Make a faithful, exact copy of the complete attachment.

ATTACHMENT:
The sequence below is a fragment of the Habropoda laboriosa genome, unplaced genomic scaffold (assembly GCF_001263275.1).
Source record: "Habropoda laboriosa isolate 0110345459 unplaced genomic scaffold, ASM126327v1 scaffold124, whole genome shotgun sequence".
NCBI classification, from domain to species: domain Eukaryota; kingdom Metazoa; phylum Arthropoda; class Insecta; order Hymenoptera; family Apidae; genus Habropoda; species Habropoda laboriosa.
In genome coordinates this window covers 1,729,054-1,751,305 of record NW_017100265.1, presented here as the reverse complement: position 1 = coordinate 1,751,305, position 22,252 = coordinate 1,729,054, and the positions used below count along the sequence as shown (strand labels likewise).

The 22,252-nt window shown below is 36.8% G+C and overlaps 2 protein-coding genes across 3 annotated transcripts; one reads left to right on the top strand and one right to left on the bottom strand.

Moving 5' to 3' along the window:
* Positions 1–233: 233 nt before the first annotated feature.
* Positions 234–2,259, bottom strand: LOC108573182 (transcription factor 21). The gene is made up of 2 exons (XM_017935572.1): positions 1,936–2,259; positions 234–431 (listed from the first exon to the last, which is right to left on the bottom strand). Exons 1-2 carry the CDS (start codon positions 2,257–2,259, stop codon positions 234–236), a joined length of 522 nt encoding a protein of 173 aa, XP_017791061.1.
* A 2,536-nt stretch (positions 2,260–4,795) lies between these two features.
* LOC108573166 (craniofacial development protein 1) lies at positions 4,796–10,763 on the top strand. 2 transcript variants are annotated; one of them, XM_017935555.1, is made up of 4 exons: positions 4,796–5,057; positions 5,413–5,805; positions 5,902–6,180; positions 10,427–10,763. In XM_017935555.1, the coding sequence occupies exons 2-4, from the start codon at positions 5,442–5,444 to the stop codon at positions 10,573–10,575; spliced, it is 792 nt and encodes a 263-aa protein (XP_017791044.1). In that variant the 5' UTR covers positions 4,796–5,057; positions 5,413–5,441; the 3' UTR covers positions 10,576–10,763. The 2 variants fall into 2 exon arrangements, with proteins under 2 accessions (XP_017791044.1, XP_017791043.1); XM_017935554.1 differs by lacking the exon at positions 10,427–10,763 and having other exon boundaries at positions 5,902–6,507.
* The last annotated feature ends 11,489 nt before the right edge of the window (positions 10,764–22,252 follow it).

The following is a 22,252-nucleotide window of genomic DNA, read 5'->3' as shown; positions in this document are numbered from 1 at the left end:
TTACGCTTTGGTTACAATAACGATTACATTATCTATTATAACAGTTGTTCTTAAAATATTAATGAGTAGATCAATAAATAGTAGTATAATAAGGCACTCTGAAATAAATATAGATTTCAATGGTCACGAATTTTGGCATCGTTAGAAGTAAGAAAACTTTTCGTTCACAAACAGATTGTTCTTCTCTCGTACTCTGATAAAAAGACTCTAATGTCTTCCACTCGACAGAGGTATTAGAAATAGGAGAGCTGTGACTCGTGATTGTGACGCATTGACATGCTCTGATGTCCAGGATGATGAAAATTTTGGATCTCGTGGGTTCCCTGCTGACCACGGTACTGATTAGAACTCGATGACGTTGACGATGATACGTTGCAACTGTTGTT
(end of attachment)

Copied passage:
The sequence below is a fragment of the Habropoda laboriosa genome, unplaced genomic scaffold (assembly GCF_001263275.1).
Source record: "Habropoda laboriosa isolate 0110345459 unplaced genomic scaffold, ASM126327v1 scaffold124, whole genome shotgun sequence".
NCBI classification, from domain to species: domain Eukaryota; kingdom Metazoa; phylum Arthropoda; class Insecta; order Hymenoptera; family Apidae; genus Habropoda; species Habropoda laboriosa.
In genome coordinates this window covers 1,729,054-1,751,305 of record NW_017100265.1, presented here as the reverse complement: position 1 = coordinate 1,751,305, position 22,252 = coordinate 1,729,054, and the positions used below count along the sequence as shown (strand labels likewise).

The 22,252-nt window shown below is 36.8% G+C and overlaps 2 protein-coding genes across 3 annotated transcripts; one reads left to right on the top strand and one right to left on the bottom strand.

Moving 5' to 3' along the window:
* Positions 1–233: 233 nt before the first annotated feature.
* Positions 234–2,259, bottom strand: LOC108573182 (transcription factor 21). The gene is made up of 2 exons (XM_017935572.1): positions 1,936–2,259; positions 234–431 (listed from the first exon to the last, which is right to left on the bottom strand). Exons 1-2 carry the CDS (start codon positions 2,257–2,259, stop codon positions 234–236), a joined length of 522 nt encoding a protein of 173 aa, XP_017791061.1.
* A 2,536-nt stretch (positions 2,260–4,795) lies between these two features.
* LOC108573166 (craniofacial development protein 1) lies at positions 4,796–10,763 on the top strand. 2 transcript variants are annotated; one of them, XM_017935555.1, is made up of 4 exons: positions 4,796–5,057; positions 5,413–5,805; positions 5,902–6,180; positions 10,427–10,763. In XM_017935555.1, the coding sequence occupies exons 2-4, from the start codon at positions 5,442–5,444 to the stop codon at positions 10,573–10,575; spliced, it is 792 nt and encodes a 263-aa protein (XP_017791044.1). In that variant the 5' UTR covers positions 4,796–5,057; positions 5,413–5,441; the 3' UTR covers positions 10,576–10,763. The 2 variants fall into 2 exon arrangements, with proteins under 2 accessions (XP_017791044.1, XP_017791043.1); XM_017935554.1 differs by lacking the exon at positions 10,427–10,763 and having other exon boundaries at positions 5,902–6,507.
* The last annotated feature ends 11,489 nt before the right edge of the window (positions 10,764–22,252 follow it).

The following is a 22,252-nucleotide window of genomic DNA, read 5'->3' as shown; positions in this document are numbered from 1 at the left end:
TTACGCTTTGGTTACAATAACGATTACATTATCTATTATAACAGTTGTTCTTAAAATATTAATGAGTAGATCAATAAATAGTAGTATAATAAGGCACTCTGAAATAAATATAGATTTCAATGGTCACGAATTTTGGCATCGTTAGAAGTAAGAAAACTTTTCGTTCACAAACAGATTGTTCTTCTCTCGTACTCTGATAAAAAGACTCTAATGTCTTCCACTCGACAGAGGTATTAGAAATAGGAGAGCTGTGACTCGTGATTGTGACGCATTGACATGCTCTGATGTCCAGGATGATGAAAATTTTGGATCTCGTGGGTTCCCTGCTGACCACGGTACTGATTAGAACTCGATGACGTTGACGATGATACGTTGCAACTGTTGTT